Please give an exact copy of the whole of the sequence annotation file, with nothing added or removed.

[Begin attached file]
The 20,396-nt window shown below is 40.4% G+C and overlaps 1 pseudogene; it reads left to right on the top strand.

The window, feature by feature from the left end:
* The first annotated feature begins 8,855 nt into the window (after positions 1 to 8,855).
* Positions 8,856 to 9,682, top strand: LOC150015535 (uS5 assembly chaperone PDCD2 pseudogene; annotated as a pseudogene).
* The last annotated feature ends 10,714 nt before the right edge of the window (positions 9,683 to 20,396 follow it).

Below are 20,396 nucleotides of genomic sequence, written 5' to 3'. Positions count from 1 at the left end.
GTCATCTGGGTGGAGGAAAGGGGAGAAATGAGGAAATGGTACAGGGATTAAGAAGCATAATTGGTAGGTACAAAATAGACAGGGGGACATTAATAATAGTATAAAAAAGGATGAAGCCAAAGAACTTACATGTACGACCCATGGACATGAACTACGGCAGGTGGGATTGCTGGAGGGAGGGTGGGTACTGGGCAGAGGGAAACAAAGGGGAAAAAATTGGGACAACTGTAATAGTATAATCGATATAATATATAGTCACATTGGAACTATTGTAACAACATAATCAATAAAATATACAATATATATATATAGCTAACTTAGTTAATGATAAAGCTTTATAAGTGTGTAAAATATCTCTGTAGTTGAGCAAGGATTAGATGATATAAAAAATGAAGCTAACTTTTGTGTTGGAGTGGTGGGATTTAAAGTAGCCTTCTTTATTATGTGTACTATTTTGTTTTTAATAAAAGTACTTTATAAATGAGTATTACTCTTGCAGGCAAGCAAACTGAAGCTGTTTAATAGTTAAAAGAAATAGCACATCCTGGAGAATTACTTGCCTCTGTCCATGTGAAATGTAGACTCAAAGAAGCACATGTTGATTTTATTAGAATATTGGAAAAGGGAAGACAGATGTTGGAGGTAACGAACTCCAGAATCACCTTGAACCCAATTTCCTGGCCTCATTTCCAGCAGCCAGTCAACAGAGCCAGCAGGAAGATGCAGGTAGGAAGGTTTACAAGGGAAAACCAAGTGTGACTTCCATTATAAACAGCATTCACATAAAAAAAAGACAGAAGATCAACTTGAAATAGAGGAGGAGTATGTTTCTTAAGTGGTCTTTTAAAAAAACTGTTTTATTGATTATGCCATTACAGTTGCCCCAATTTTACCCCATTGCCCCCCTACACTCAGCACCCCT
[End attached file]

The 20,396-nt window shown below is 40.4% G+C and overlaps 1 pseudogene; it reads left to right on the top strand.

The window, feature by feature from the left end:
* The first annotated feature begins 8,855 nt into the window (after positions 1 to 8,855).
* Positions 8,856 to 9,682, top strand: LOC150015535 (uS5 assembly chaperone PDCD2 pseudogene; annotated as a pseudogene).
* The last annotated feature ends 10,714 nt before the right edge of the window (positions 9,683 to 20,396 follow it).

Below are 20,396 nucleotides of genomic sequence, written 5' to 3'. Positions count from 1 at the left end.
GTCATCTGGGTGGAGGAAAGGGGAGAAATGAGGAAATGGTACAGGGATTAAGAAGCATAATTGGTAGGTACAAAATAGACAGGGGGACATTAATAATAGTATAAAAAAGGATGAAGCCAAAGAACTTACATGTACGACCCATGGACATGAACTACGGCAGGTGGGATTGCTGGAGGGAGGGTGGGTACTGGGCAGAGGGAAACAAAGGGGAAAAAATTGGGACAACTGTAATAGTATAATCGATATAATATATAGTCACATTGGAACTATTGTAACAACATAATCAATAAAATATACAATATATATATATAGCTAACTTAGTTAATGATAAAGCTTTATAAGTGTGTAAAATATCTCTGTAGTTGAGCAAGGATTAGATGATATAAAAAATGAAGCTAACTTTTGTGTTGGAGTGGTGGGATTTAAAGTAGCCTTCTTTATTATGTGTACTATTTTGTTTTTAATAAAAGTACTTTATAAATGAGTATTACTCTTGCAGGCAAGCAAACTGAAGCTGTTTAATAGTTAAAAGAAATAGCACATCCTGGAGAATTACTTGCCTCTGTCCATGTGAAATGTAGACTCAAAGAAGCACATGTTGATTTTATTAGAATATTGGAAAAGGGAAGACAGATGTTGGAGGTAACGAACTCCAGAATCACCTTGAACCCAATTTCCTGGCCTCATTTCCAGCAGCCAGTCAACAGAGCCAGCAGGAAGATGCAGGTAGGAAGGTTTACAAGGGAAAACCAAGTGTGACTTCCATTATAAACAGCATTCACATAAAAAAAAGACAGAAGATCAACTTGAAATAGAGGAGGAGTATGTTTCTTAAGTGGTCTTTTAAAAAAACTGTTTTATTGATTATGCCATTACAGTTGCCCCAATTTTACCCCATTGCCCCCCTACACTCAGCACCCCT